John Thomas Serres (1759 - 1825)

A View of The Paper Mill at Bourne End, Buckinghamshire


A View of The Paper Mill at Bourne End, Buckinghamshire

pen and ink and watercolour,
signed and dated 1776, inscribed verso 'Bonend, Bucks'.

Born in London, John Thomas Serres was the eldest son of Dominic Serres, R.A., a Gascon who had come to England as a naval prisoner of war around 1750, and who subsequently became a founder member of the Royal Academy and one of the most successful marine artists of Georgian times. J.T. Serres, training under his father, first exhibited at the R.A. in 1776; he became ‘Marine Painter to H.R.H. the Duke of Clarence’, the most nautical of George III’s sons. In 1793 he succeeded his father as ‘Marine Painter to H.M. the King’. To Serres’ list of distinguished offices was added in 1800 that of ‘Marine Draughtsman to the Hon. Board of the Admiralty’; this was an unusually valuable appointment, both for artist and patron alike, for Serres excelled at elevation drawings of harbours, fortifications and landmarks all along the coasts of France, Spain and the Mediterranean. At the end of the Napoleonic Wars Serres still enjoyed both Royal and Admiralty patronage, and in his excellent book on Domonic Serres (2001, Antique Collectors Club), Alan Russet has devoted considerable space to the son’s achievements, in particular his influential Liber Nauticus.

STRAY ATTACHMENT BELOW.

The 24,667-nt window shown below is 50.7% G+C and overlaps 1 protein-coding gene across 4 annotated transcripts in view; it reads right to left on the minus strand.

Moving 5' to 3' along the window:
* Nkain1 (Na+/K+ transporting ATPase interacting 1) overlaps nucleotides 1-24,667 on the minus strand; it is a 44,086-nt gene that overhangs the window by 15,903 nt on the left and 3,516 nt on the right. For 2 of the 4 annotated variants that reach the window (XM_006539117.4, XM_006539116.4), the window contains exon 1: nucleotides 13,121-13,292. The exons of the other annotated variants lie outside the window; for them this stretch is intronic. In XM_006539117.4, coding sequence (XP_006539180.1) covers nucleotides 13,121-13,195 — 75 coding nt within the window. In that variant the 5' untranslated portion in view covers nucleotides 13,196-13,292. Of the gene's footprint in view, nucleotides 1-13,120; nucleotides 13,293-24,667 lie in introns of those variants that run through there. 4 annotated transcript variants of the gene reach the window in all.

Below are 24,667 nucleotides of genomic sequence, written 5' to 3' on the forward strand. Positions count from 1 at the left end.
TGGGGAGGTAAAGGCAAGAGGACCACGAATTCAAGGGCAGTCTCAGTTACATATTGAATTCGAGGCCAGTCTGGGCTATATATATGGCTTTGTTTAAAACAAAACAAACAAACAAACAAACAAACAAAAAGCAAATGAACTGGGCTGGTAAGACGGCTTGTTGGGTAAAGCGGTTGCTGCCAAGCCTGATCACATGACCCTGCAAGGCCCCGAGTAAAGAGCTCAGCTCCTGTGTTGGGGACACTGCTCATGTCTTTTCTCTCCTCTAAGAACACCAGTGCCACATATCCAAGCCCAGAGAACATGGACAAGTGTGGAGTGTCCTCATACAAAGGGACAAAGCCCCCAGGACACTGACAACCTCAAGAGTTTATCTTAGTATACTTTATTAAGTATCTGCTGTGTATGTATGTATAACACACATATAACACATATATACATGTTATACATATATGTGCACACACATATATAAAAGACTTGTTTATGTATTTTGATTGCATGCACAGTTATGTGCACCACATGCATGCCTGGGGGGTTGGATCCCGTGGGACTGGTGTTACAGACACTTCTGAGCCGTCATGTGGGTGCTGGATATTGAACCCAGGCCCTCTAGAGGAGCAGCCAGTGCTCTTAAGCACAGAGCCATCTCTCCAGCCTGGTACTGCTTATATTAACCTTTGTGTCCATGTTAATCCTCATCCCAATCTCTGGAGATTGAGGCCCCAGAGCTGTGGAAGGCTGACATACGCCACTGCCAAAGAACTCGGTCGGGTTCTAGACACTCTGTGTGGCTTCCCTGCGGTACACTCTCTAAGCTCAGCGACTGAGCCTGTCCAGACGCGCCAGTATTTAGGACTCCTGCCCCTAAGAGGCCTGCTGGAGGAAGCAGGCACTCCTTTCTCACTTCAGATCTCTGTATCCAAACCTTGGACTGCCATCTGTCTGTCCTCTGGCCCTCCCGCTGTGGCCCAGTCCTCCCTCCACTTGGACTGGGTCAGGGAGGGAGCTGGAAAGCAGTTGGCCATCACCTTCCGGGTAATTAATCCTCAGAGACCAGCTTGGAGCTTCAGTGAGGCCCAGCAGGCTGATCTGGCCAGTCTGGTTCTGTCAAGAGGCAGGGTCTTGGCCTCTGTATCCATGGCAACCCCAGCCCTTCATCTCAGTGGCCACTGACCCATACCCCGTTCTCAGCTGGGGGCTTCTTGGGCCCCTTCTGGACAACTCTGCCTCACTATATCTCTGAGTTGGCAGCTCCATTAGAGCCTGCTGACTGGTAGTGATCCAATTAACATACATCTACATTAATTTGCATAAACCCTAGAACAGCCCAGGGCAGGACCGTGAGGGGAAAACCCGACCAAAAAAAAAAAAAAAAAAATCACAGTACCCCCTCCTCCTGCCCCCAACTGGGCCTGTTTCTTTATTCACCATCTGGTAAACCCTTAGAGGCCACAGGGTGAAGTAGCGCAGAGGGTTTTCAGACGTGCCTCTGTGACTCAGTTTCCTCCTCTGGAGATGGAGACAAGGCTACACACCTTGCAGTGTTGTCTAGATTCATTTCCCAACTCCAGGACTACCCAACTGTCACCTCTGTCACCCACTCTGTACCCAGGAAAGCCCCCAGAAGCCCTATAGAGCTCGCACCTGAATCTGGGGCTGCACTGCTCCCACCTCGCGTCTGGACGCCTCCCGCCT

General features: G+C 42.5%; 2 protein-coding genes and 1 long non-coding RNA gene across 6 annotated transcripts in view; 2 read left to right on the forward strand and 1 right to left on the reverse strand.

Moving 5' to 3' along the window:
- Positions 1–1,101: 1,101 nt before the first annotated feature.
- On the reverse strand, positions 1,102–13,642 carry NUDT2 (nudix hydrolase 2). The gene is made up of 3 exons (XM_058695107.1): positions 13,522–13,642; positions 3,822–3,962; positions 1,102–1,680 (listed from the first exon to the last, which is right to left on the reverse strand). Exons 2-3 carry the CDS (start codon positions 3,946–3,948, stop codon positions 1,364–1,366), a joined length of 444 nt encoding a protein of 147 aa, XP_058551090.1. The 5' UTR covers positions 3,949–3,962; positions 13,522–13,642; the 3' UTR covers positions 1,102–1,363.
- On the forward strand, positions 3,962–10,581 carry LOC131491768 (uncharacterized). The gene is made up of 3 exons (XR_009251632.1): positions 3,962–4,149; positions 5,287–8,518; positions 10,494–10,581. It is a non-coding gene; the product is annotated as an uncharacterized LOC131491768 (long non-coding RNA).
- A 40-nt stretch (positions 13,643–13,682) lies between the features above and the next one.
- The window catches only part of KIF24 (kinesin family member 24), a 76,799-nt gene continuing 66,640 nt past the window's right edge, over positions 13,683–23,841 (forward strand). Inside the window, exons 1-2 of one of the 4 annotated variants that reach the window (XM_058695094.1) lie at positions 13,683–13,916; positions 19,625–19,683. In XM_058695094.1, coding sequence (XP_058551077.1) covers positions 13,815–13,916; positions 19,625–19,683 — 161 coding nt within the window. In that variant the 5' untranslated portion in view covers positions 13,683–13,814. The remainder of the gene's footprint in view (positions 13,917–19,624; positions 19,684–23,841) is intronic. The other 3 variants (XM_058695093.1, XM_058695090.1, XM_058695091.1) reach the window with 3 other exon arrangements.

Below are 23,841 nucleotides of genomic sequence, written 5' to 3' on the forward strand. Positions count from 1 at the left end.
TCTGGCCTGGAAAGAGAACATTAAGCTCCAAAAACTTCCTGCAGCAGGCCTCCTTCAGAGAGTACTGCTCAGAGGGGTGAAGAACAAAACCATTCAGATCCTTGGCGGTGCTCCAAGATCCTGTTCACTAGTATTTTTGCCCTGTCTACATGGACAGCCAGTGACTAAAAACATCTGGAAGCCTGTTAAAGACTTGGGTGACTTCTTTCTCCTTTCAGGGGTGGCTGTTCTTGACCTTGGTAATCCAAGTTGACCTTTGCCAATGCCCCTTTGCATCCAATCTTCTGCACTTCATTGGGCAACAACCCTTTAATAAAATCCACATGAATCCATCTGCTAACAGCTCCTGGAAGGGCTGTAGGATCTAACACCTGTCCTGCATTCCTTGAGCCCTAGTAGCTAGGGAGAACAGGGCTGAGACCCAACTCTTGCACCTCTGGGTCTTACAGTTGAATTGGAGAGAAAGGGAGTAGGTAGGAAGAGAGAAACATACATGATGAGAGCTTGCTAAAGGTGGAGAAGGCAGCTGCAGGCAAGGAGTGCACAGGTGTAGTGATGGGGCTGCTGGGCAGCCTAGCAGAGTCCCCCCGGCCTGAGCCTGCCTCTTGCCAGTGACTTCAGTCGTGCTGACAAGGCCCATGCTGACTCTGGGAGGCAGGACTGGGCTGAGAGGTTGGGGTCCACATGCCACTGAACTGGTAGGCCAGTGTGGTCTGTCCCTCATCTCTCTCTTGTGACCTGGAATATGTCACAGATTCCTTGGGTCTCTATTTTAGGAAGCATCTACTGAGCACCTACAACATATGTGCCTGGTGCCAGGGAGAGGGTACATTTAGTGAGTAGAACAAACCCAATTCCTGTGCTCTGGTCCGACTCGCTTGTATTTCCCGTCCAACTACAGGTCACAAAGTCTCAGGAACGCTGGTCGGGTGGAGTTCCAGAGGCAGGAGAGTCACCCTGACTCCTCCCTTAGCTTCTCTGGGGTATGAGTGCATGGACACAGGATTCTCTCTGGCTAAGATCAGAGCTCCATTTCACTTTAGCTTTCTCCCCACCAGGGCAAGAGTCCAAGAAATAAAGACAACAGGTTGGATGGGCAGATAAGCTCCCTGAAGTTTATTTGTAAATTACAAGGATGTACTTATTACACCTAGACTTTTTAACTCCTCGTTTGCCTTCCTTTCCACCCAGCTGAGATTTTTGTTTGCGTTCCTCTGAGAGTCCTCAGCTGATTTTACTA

Nonetheless, in spite of his renown as a marine painter, there is little doubt that J.T.Serres set out upon his career with the intention of becoming a specialist landscape painter. Nearly all his exhibited subjects were of inland scenery, and had he kept to this he would surely have ranked with Ibbetson as a master of the English landscape on the eve of the Industrial Revolution.